J. Peale. 11. Mr. James Peale, brother of C. W. Peale, born 1750,
painted two originals; the date, &c. of the first unknown; but the second was painted in 1795, now in his own possession, Philadelphia.
R. Peale, son of C. W. Peale. 12. Mr. Rembrandt Peale, (born February 22, 1778,) in 1795,
at the age of 18, made an abortive attempt whilst his father was painting Washington, to paint him also.
Shurpless. 13. Mr. Sharpless painted two small portraits in crayons, one
in profile, the other a more front view, in 1796 ; one of them is in the possession of Judge Peters of Philadelphia. Note. The above tally with each other, with very trifling differences; no more, however, than might have been expected from the various points of view in which he was taken, the various styles in which they were executed, the difference of light and shade, and, more particularly, the various periods of his life in which he sat to the above artists; for Washington in his youth did not look as he did in his latter days, any more than any other man does. When he sat for his last portrait to Stewart, he no more looked the man of former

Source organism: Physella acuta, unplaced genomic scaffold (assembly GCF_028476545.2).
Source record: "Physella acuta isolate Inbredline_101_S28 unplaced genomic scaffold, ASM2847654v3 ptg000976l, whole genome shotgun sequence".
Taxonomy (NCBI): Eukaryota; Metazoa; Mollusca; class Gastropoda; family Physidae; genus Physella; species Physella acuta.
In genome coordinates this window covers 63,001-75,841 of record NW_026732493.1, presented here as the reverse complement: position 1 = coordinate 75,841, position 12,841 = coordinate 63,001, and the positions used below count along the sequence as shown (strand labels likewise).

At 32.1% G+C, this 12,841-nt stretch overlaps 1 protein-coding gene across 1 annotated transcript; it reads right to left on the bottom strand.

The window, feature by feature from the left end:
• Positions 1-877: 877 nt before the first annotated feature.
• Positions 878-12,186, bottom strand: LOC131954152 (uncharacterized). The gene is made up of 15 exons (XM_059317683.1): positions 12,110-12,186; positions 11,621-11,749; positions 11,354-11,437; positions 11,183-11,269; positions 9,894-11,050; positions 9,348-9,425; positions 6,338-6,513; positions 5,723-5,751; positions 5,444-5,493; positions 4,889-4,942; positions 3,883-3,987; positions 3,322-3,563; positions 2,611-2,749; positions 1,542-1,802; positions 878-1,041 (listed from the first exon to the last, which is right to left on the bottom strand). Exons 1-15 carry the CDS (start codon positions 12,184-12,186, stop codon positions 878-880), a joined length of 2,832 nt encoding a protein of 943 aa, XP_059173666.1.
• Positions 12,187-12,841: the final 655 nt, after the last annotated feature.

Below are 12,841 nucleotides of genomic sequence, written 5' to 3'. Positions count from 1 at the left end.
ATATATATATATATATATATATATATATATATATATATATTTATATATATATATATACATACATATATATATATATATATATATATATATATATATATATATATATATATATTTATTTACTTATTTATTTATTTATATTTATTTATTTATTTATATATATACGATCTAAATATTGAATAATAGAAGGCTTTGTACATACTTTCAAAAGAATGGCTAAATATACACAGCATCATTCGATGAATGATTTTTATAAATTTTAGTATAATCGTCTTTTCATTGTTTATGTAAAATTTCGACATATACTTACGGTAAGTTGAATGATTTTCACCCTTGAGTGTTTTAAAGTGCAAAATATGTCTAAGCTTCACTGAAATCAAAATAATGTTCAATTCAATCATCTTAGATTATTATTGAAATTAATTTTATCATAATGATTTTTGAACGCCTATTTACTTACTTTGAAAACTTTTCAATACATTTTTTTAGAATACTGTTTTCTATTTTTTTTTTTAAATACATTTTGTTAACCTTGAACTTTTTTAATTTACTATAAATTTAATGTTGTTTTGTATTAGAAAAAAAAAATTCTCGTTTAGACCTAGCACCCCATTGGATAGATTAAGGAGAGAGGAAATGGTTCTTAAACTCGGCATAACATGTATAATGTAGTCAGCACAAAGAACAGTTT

and have ing lost his teeth, he was totally disfigured by a most formidable set of artificial ones, which made him ever after
appear like another person; hence the occasion of all the dissatisfaction about his resemblance. We doubt not, in the least, that Stewart has given us a correct likeness of the man, when he sat to him, although totally differing from all other portraitsso that those who wish to view Washington as President, may look at Stewart's; but such as wish to behold him in his prime,
must view the earlier portraits, especially by those artists of most merit. Indeed, we consider them all (the originals) more or less alike, but certainly there are some greatly superior to others; and we hope it will not be looked upon as invidious when we specify the busts of Houdon and Ceracchi, the portraits of Trumbull, Robertson, Pine, and Stewart, as the best we have seen, with regard to likeness, according to the periods to which they were done.
G. Stewart, of Newport, Rhode Island. 14. Mr. G. Stewart painted his original portrait in 1796, at